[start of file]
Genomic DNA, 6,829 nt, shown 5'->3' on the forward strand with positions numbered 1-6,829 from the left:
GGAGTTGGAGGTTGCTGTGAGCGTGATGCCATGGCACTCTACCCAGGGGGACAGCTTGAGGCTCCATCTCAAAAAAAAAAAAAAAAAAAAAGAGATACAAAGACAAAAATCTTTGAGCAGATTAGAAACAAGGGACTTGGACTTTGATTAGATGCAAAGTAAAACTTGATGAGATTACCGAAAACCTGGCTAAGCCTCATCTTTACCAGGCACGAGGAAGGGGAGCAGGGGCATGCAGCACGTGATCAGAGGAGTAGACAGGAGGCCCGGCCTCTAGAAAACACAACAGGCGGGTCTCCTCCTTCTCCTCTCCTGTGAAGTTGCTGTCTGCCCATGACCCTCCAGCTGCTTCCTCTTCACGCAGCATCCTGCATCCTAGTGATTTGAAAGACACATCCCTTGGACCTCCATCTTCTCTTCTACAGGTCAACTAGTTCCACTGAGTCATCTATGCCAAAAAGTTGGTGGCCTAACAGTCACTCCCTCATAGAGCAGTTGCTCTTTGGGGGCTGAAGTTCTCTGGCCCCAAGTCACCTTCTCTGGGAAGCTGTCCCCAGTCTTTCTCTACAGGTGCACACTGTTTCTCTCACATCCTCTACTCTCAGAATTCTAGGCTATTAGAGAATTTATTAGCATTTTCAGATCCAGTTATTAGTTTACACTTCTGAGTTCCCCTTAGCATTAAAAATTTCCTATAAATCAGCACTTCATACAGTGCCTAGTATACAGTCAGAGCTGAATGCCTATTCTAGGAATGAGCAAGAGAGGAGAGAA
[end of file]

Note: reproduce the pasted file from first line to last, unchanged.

Genomic DNA, 6,829 nt, shown 5'->3' on the forward strand with positions numbered 1-6,829 from the left:
GGAGTTGGAGGTTGCTGTGAGCGTGATGCCATGGCACTCTACCCAGGGGGACAGCTTGAGGCTCCATCTCAAAAAAAAAAAAAAAAAAAAAGAGATACAAAGACAAAAATCTTTGAGCAGATTAGAAACAAGGGACTTGGACTTTGATTAGATGCAAAGTAAAACTTGATGAGATTACCGAAAACCTGGCTAAGCCTCATCTTTACCAGGCACGAGGAAGGGGAGCAGGGGCATGCAGCACGTGATCAGAGGAGTAGACAGGAGGCCCGGCCTCTAGAAAACACAACAGGCGGGTCTCCTCCTTCTCCTCTCCTGTGAAGTTGCTGTCTGCCCATGACCCTCCAGCTGCTTCCTCTTCACGCAGCATCCTGCATCCTAGTGATTTGAAAGACACATCCCTTGGACCTCCATCTTCTCTTCTACAGGTCAACTAGTTCCACTGAGTCATCTATGCCAAAAAGTTGGTGGCCTAACAGTCACTCCCTCATAGAGCAGTTGCTCTTTGGGGGCTGAAGTTCTCTGGCCCCAAGTCACCTTCTCTGGGAAGCTGTCCCCAGTCTTTCTCTACAGGTGCACACTGTTTCTCTCACATCCTCTACTCTCAGAATTCTAGGCTATTAGAGAATTTATTAGCATTTTCAGATCCAGTTATTAGTTTACACTTCTGAGTTCCCCTTAGCATTAAAAATTTCCTATAAATCAGCACTTCATACAGTGCCTAGTATACAGTCAGAGCTGAATGCCTATTCTAGGAATGAGCAAGAGAGGAGAGAA